Monthly Archives: February 2015

Spring in your Step

Oh stop, I’m not about to get all domestic on you. Far be it from me. No, instead, we’re coming out of hibernation in Hearthill and the mother of the house is in for a dusting. The bones, tired and a bit achey after the long winter’s hibernation give the odd creak, crying for movement.

With this in mind, I put on the runners and take to the road. If you were to stop and think of the obstacles that would stop you from taking to a road in early Spring in North Kerry, you’d never leave the house. Take your pick, early slurry spreading residue, mucky ditches, howling gales, Atlantic spray, Kerry rain.

You’ve been given thirty minutes break, between calving. There’s one cow in the haggard with the crubeens out (calf’s feet showing) and another in the calving unit who looks like she won’t settle down to birth for a while. The farmer will mind the children for thirty minutes, so you have that time to throw on your runners and run. Out away from the domestic into the freedom of the mucky open road. There’s humming and there is hawing.

Sur’ I won’t now, it’s too late, too cold, you’re busy.

Go on.

Warming up for the first five minutes, I drift into the gentle jog that will bring me up the mountain (hardly a mountain by many standards, more like a gentle slope but there’s no telling them) to the sounds of my first track. It can be anything, one of many playlists that will accompany me on a run.

You have to push yourself on the next leg of it. Can’t do it. Keep going. Have to salute that neighbour. Red faced. Breathless. Nonetheless, alive.

You might walk for a bit and then run again and before you know it you are running and singing and feeling alive. Refreshed. Delighted with yourself. Energized.

My first walk to Hearthill eight years ago had me ringing the farmer half way to come an collect me. I had the signs of a decade of good living in a booming economy and the fitness levels to accompany it. So, I know as I face into some months of getting back on track, that I can do it.

Early morning runs await me as the days get brighter and the farm gets busier. A stolen thirty minutes from a busy farm in Spring to put that spring back in the step.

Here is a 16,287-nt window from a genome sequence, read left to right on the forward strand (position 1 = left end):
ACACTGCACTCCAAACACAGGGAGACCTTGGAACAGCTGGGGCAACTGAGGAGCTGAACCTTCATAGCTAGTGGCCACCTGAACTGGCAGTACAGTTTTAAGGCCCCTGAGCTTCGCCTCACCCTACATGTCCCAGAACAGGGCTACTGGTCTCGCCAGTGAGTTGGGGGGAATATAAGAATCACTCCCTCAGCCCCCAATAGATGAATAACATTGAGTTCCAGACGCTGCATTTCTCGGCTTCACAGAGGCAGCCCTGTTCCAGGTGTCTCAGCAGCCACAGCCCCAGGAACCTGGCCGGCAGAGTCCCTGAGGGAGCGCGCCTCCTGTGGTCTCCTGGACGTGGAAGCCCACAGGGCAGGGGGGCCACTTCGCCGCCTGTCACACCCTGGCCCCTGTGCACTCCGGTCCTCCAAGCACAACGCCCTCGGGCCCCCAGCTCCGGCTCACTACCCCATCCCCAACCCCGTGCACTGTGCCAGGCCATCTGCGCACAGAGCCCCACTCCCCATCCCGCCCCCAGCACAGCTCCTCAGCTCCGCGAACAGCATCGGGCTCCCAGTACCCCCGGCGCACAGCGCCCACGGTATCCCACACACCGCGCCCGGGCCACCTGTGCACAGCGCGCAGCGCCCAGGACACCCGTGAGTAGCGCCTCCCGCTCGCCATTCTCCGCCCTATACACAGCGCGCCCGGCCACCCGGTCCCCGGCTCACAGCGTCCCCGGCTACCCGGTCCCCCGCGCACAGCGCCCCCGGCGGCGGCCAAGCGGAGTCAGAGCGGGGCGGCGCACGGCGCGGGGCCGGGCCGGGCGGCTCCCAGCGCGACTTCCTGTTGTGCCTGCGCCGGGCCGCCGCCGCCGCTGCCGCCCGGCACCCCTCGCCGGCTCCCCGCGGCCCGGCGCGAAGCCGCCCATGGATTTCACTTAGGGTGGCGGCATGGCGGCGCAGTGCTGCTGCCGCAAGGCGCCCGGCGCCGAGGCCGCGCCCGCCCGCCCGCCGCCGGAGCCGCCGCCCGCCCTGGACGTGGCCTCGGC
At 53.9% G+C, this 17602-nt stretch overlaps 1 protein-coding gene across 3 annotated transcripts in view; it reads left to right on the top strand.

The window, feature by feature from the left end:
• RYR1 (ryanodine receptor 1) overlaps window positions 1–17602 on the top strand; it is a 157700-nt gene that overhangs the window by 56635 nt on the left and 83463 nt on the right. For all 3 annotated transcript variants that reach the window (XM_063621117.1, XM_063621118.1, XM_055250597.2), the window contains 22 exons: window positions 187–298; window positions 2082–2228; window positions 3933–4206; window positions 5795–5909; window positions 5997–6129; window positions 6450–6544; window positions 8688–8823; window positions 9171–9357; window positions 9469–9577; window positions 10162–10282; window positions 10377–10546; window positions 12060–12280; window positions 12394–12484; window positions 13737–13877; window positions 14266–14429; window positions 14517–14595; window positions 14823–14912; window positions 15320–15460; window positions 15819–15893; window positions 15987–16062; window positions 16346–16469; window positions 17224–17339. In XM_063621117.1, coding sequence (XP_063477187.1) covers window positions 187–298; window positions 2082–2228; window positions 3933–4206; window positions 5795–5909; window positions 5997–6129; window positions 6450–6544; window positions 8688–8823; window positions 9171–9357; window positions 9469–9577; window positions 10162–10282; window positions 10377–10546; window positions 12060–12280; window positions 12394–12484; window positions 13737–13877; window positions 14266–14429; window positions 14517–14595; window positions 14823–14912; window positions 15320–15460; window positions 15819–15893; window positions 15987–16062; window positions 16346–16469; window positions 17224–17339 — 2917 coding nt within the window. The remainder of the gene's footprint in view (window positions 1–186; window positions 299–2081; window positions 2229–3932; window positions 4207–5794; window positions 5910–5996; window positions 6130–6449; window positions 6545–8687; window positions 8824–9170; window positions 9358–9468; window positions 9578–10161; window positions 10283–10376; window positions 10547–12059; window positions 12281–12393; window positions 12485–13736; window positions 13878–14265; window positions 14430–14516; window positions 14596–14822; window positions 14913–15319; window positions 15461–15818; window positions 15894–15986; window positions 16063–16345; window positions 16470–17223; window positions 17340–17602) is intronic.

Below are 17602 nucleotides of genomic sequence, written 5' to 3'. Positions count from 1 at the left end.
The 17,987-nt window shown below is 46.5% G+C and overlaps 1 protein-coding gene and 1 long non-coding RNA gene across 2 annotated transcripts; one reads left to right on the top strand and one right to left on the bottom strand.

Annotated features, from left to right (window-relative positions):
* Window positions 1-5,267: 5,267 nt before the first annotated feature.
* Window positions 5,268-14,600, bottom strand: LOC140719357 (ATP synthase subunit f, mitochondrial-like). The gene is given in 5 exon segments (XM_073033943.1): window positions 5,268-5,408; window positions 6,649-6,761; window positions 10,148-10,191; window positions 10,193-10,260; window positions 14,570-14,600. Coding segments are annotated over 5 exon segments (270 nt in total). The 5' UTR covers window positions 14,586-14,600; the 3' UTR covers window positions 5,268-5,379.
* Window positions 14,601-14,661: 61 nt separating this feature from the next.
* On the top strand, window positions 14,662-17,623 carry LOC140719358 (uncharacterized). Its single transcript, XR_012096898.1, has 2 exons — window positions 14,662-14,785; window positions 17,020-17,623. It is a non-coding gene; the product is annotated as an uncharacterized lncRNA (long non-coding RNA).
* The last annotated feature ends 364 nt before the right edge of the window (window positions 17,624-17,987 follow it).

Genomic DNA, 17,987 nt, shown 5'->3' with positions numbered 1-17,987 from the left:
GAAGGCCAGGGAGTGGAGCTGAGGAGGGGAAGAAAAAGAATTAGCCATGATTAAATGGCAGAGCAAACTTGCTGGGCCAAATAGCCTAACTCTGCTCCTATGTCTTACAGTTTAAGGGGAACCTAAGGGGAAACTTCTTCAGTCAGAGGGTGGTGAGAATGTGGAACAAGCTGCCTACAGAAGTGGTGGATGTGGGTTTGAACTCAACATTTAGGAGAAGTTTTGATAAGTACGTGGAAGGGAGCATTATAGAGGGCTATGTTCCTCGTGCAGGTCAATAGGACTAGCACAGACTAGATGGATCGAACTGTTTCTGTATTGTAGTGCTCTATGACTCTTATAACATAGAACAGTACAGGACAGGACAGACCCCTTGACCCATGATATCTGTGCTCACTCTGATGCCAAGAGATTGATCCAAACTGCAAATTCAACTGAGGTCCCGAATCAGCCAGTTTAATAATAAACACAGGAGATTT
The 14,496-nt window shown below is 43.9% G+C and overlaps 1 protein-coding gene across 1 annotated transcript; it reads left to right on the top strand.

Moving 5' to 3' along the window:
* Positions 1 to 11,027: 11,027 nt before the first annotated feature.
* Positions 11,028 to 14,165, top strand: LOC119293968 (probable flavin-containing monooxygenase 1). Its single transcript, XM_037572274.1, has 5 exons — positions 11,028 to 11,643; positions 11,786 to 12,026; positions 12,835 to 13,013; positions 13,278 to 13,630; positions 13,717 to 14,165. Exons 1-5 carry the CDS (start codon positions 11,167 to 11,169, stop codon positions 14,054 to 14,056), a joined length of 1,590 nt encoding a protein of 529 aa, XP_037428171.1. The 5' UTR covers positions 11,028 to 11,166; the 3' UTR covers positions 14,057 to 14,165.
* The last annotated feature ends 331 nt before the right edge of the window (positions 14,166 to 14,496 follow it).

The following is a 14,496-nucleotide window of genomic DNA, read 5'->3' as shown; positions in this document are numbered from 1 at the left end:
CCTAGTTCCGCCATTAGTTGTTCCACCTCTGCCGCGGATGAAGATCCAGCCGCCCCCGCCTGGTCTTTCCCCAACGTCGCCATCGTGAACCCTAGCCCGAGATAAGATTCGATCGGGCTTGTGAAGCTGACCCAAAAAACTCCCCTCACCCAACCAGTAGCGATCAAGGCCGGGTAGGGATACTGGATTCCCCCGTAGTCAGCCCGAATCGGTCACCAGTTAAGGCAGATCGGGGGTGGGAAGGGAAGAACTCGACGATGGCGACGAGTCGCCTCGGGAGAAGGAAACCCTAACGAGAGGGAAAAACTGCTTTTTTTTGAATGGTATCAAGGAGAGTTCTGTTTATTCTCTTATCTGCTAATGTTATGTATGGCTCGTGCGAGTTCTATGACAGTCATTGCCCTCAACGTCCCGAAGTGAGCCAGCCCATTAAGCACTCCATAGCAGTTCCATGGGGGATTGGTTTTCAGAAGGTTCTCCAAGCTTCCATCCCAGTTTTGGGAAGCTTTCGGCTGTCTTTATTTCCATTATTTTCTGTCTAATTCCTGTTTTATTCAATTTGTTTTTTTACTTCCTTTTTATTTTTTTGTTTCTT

Home Alone

Did you know, there are websites dedicated to nappy changing? Someone out there, took the time to compile paragraphs of words to deliver you information on how to change a nappy or diaper depending on your location. Information overload? Perhaps or perhaps not. Have you found yourself with a baby not knowing what to do. Maybe you were in a busy hospital where there was no immediate nurse available to show you how to do this? What do you do? Google, nappy changing.

Just in case you’re under any illusion that I’m sitting here knitting, baking, writing three books at the one time, I’m not. I’m stuck in a house with three little boys who cannot leave the house for anti-biotics or rain. I’m climbing in and out of the same day while the farmer calves the cows. Hey, it’s his job. But I’ve have corrected pooh pooh pants for the last time today, now I’ll ignore while I ponder on what a terrible mother I happen to be. That’s how it goes right?

If you listen carefully, that’s the refrain. As rapid as long skirts became minis, society is changing. From extended to nuclear family in micro minutes. In the absence of the mother/ mother in law barking at you in the corner to put a hat on that child or to start peeling the potatoes, we’re making our way through the maze of motherhood, often alone. Certainly, in the countryside this is the case. And what’s more, there is very little support in the way of care for your children, care for you or indeed facilities that will help you do either without a significant drive in the car.

I find myself feeling around in the dark mostly hoping that I’m taking a good enough shot at the target. It’s hard though when two of said children are still in nappies and all three seem to be preparing themselves constantly for war. Fighting, bickering, certainly not loving. And doesn’t it seem that everyone else’s children are perfect or at the very least grand? Come on though, it gives us all a pleasure to watch someone else’s child throw themselves down in the supermarket and have a good old tantrum. For a nanosecond, I watch and think ‘that mother, no control’ until a moment later, a toddler of mine is mine is re-enacting the same number.